News from the Tennessee Valley Opinion


Shine on, shine on you crazy diamond

Which one's Pink?

It may be the oldest joke in rock 'n' roll.

Whenever the band Pink Floyd took the stage, someone inevitably shouted the question.

Actually the band didn't have a member named Pink. It was named for two obscure bluesmen, Pink Anderson and Floyd Council.

Syd Barrett, who died several days ago, came up with the name for the psychedelic band, which he co-founded in 1965. Thirty years later, his influence echoes through the earbuds of another pimple-faced generation.

Like so many in his day of revolution and rebellion, Mr. Barrett fell into drug problems that, along with mental instability, eventually forced him out of the band.

At age 60, Mr. Barrett left this life in self-imposed obscurity, but he left with dignity, never selling out to the commercial bonanza that music became.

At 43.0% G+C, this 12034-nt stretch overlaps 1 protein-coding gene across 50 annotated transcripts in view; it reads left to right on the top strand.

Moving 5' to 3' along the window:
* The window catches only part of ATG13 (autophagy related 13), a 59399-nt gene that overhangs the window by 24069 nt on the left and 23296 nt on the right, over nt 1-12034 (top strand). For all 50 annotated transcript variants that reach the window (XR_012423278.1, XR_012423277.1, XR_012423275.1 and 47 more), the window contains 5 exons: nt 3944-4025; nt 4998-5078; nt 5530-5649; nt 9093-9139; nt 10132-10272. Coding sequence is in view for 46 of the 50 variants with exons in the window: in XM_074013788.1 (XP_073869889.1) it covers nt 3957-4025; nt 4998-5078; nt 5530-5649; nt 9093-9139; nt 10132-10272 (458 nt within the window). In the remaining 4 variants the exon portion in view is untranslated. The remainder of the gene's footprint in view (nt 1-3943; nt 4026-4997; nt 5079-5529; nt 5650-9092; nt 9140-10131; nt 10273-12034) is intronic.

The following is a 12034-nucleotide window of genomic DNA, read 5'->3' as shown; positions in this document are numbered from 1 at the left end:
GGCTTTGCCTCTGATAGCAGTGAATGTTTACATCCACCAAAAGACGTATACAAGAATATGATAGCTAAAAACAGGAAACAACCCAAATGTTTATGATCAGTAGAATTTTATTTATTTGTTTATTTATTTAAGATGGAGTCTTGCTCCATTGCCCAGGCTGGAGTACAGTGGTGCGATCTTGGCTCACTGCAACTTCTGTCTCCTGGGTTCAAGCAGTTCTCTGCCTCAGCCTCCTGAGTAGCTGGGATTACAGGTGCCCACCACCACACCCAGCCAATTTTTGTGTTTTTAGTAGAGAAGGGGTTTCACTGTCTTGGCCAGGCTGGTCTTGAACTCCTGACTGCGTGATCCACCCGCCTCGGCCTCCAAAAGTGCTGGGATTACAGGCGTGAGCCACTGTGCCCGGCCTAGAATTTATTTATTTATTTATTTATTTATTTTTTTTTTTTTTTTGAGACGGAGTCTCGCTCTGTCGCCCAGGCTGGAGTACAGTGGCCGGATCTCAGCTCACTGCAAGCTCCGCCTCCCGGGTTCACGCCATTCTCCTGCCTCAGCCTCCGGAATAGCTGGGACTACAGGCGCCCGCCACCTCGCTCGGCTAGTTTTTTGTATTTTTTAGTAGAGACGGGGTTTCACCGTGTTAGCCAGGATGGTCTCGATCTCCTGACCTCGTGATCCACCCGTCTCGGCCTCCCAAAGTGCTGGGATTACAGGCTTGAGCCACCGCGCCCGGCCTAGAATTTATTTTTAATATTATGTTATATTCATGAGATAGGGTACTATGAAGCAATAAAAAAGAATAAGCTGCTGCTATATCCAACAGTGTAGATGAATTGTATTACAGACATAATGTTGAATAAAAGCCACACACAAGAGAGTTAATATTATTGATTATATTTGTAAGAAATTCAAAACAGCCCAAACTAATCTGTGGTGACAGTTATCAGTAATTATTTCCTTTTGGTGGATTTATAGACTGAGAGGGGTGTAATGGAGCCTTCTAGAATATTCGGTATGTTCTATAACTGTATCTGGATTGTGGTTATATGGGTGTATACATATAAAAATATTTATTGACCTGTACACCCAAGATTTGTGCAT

We're not always sure what to make of the Rolling Stones and other famous grandpas who are still rocking into the 21st century. They present to us a conflict, powerful music delivered by wrinkled bodies with gray hair.

Perhaps they remind us that the span between youth and the grave is shorter than a great guitar riff.

One of Pink Floyd's biggest albums came years after Mr. Barrett's departure. The tribute to their old troubled friend was entitled "Wish You Were Here."

It contained the song "Shine On You Crazy Diamond."

The diamond shines on through his music.

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